Is the art world a lifestyle?
This week the veil was finally lifted. There were instances heading toward this moment but I think it was this quote from an article by Ben Davis in Artnet that finally ripped it off.
But even of the luckiest of the lucky, only a very few—1,654 in NYC, according to the experts at Creative New York, and 3,660 in the country as a whole, according to the government—will get the whole package, making a living off of their work alone.
For the most part, becoming an artist is not something one does because there is a booming “Creative Economy” that supports that choice. Anyone who tells you otherwise is selling you something.
Those numbers don’t add up with the information I feed myself daily. I see the tip of the iceberg because that is where my focus is. Underwater are hordes of art students in and out of school playing a game whose rules I don’t even know, never mind if am I willing to play by them.
Is the art world insane?
Setting me up for this reveal was the book by Roger White “The Contemporaries: Travels in the 21st-Century Art World.” The following quotes are all from that book.
“Art-making had gone from the intimate creation of handmade goods, or the modest pursuit of ad hoc experiments, to the quasi-industrial manufacture of objects for a global market or ambitious ventures into other modes entirely: feature films, festivals, political movements.”
The book followed a critique wherein the students and even the boiled as a frog teacher stood about dissecting the cut of the emperors clothes. The students were well versed in the codified language but even then it seemed were clueless as to their own motivations or maybe they didn’t see the need to explore them never mind explain. The best was a question posed by one of the Rhode Island School of Design faculty, Chris Ho which for me sums up the bulk of contemporary art.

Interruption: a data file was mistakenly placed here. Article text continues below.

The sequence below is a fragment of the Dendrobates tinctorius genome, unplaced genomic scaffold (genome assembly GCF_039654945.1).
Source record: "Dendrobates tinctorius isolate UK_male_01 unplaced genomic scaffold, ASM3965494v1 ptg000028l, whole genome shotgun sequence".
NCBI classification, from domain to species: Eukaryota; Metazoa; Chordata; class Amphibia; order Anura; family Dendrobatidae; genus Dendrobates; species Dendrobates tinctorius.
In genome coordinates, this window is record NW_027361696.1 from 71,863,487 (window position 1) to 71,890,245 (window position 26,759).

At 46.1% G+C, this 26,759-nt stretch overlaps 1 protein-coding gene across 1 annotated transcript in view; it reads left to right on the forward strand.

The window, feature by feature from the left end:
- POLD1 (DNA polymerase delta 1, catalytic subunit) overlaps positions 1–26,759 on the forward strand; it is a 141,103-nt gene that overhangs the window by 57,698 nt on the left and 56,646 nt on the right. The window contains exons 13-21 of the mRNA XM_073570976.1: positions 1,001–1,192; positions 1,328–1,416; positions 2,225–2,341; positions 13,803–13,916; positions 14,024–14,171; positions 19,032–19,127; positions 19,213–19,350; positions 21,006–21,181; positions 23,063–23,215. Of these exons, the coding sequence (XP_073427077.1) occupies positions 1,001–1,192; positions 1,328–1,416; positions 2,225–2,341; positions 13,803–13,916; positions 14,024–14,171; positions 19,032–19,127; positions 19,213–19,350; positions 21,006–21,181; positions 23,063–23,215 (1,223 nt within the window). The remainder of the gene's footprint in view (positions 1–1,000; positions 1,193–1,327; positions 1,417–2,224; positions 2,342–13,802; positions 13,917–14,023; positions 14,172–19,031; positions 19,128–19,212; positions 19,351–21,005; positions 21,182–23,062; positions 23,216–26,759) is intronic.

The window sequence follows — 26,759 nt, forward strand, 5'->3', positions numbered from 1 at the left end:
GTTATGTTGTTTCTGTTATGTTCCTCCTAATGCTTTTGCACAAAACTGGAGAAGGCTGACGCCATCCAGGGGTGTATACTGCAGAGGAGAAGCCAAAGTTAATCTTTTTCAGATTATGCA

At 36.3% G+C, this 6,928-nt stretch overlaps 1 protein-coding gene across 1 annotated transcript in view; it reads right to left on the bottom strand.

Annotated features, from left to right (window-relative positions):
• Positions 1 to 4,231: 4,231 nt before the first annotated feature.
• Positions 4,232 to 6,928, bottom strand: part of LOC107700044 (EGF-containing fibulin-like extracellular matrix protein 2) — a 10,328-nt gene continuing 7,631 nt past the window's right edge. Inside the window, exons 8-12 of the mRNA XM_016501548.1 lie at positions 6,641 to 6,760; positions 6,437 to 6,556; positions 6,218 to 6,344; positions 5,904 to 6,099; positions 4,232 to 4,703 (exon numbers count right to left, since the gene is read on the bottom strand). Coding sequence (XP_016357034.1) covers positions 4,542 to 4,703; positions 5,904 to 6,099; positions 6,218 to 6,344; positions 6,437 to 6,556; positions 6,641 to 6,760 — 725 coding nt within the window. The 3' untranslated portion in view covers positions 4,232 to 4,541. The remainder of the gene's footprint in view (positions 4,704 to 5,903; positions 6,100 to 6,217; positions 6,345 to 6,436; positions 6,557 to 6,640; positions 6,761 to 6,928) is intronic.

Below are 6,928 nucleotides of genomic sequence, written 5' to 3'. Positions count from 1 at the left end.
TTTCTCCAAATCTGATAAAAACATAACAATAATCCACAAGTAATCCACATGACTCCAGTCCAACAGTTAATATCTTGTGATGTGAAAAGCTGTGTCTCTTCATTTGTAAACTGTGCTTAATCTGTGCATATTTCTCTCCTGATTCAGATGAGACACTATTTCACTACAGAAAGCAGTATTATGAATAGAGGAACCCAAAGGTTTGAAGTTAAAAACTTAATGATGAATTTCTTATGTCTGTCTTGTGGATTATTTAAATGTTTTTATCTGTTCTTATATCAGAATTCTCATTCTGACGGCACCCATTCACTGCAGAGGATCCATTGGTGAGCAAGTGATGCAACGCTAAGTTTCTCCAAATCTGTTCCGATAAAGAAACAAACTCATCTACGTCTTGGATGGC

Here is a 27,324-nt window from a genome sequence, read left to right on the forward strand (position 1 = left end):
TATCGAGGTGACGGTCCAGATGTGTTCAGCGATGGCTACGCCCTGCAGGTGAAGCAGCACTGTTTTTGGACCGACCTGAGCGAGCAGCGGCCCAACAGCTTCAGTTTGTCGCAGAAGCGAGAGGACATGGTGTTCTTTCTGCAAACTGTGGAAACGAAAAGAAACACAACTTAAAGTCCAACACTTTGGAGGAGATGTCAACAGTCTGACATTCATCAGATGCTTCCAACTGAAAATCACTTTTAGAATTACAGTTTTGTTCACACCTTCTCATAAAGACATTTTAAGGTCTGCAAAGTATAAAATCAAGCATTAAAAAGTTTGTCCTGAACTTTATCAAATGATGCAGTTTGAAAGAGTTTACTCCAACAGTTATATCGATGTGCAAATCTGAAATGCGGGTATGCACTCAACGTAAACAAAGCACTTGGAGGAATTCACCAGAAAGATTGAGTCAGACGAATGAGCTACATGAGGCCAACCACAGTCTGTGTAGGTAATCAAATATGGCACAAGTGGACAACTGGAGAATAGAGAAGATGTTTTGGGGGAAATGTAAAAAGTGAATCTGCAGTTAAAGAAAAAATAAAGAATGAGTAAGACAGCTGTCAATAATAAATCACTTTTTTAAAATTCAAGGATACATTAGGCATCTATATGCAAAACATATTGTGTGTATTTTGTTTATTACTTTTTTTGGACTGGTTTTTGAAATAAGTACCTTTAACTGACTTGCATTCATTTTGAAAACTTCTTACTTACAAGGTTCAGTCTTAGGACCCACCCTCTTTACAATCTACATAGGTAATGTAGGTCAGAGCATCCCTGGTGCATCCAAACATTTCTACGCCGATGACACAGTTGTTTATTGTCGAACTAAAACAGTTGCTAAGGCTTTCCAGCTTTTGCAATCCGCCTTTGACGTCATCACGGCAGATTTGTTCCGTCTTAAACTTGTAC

“Is the shittiness intentional?”
The art students in this book were part of a generation who have grown up being fed highly researched and formatted propaganda designed to sell them something. In this case a lifestyle and all it’s tools.
“Institutionally produced artists, in general, seem more desperate for fame or to grant more empathetic agency, thirsty for public dialogue, and this seems to lead them to comparison and channeling.”
“Painting is now a profoundly eccentric way to try to represent the world: as materially and methodologically divorced from our everyday mode of image production as the illuminated manuscript is from the text message.”
I have blinded myself to these realities only allowing small glimpses to interrupt this fantasy of a world which may never have existed.
All is not lost. I still believe if you are good enough and your art is something people want you can make a living selling it on the internet. I have seen people do it. Who knows; That path could even lead to a place in the art world eventually. Could be the galleries will begin to pick from the best entrepreneur. At any rate we need a place to show our art and if we aren’t in an organization the internet can provide the “likes” to keep us going.
Are you crazy enough to fit in the art world?
The sheer number of students every year who are convinced to follow their dream in to the art world is mind boggling.
“more artists now come through art programs in the United States each year than were produced by the city-states of Florence and Venice during the entire fifteenth century.”
Where does that leave the artist who has spent their whole life answering a creative call; Those of us for whom art is part of our DNA rather than a career choice?
Find an audience of your peers and do what you have been doing but don’t try to compete with insanity it can do irreparable harm to your psyche.